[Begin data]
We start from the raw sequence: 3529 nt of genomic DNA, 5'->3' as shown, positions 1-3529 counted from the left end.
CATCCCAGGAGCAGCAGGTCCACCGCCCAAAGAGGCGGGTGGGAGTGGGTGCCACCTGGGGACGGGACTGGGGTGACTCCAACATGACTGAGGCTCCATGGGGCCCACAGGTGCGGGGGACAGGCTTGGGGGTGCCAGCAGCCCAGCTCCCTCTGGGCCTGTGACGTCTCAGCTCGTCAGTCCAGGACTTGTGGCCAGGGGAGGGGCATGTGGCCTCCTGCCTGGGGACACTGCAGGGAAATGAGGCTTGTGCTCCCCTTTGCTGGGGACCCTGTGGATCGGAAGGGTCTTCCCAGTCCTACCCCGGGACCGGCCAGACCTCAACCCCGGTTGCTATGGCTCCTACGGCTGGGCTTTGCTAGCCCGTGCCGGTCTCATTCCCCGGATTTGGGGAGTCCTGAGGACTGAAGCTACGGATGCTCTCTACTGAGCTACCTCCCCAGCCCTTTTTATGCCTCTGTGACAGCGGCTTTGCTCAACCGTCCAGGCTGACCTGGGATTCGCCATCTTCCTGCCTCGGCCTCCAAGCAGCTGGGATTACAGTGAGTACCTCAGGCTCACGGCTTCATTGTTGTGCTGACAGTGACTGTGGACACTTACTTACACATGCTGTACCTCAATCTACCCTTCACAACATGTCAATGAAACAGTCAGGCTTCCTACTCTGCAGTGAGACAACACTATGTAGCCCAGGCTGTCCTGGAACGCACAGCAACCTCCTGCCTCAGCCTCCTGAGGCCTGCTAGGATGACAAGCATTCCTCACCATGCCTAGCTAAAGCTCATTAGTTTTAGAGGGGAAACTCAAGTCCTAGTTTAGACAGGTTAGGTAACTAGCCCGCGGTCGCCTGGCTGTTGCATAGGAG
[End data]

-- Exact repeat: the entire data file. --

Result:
We start from the raw sequence: 3529 nt of genomic DNA, 5'->3' as shown, positions 1-3529 counted from the left end.
CATCCCAGGAGCAGCAGGTCCACCGCCCAAAGAGGCGGGTGGGAGTGGGTGCCACCTGGGGACGGGACTGGGGTGACTCCAACATGACTGAGGCTCCATGGGGCCCACAGGTGCGGGGGACAGGCTTGGGGGTGCCAGCAGCCCAGCTCCCTCTGGGCCTGTGACGTCTCAGCTCGTCAGTCCAGGACTTGTGGCCAGGGGAGGGGCATGTGGCCTCCTGCCTGGGGACACTGCAGGGAAATGAGGCTTGTGCTCCCCTTTGCTGGGGACCCTGTGGATCGGAAGGGTCTTCCCAGTCCTACCCCGGGACCGGCCAGACCTCAACCCCGGTTGCTATGGCTCCTACGGCTGGGCTTTGCTAGCCCGTGCCGGTCTCATTCCCCGGATTTGGGGAGTCCTGAGGACTGAAGCTACGGATGCTCTCTACTGAGCTACCTCCCCAGCCCTTTTTATGCCTCTGTGACAGCGGCTTTGCTCAACCGTCCAGGCTGACCTGGGATTCGCCATCTTCCTGCCTCGGCCTCCAAGCAGCTGGGATTACAGTGAGTACCTCAGGCTCACGGCTTCATTGTTGTGCTGACAGTGACTGTGGACACTTACTTACACATGCTGTACCTCAATCTACCCTTCACAACATGTCAATGAAACAGTCAGGCTTCCTACTCTGCAGTGAGACAACACTATGTAGCCCAGGCTGTCCTGGAACGCACAGCAACCTCCTGCCTCAGCCTCCTGAGGCCTGCTAGGATGACAAGCATTCCTCACCATGCCTAGCTAAAGCTCATTAGTTTTAGAGGGGAAACTCAAGTCCTAGTTTAGACAGGTTAGGTAACTAGCCCGCGGTCGCCTGGCTGTTGCATAGGAG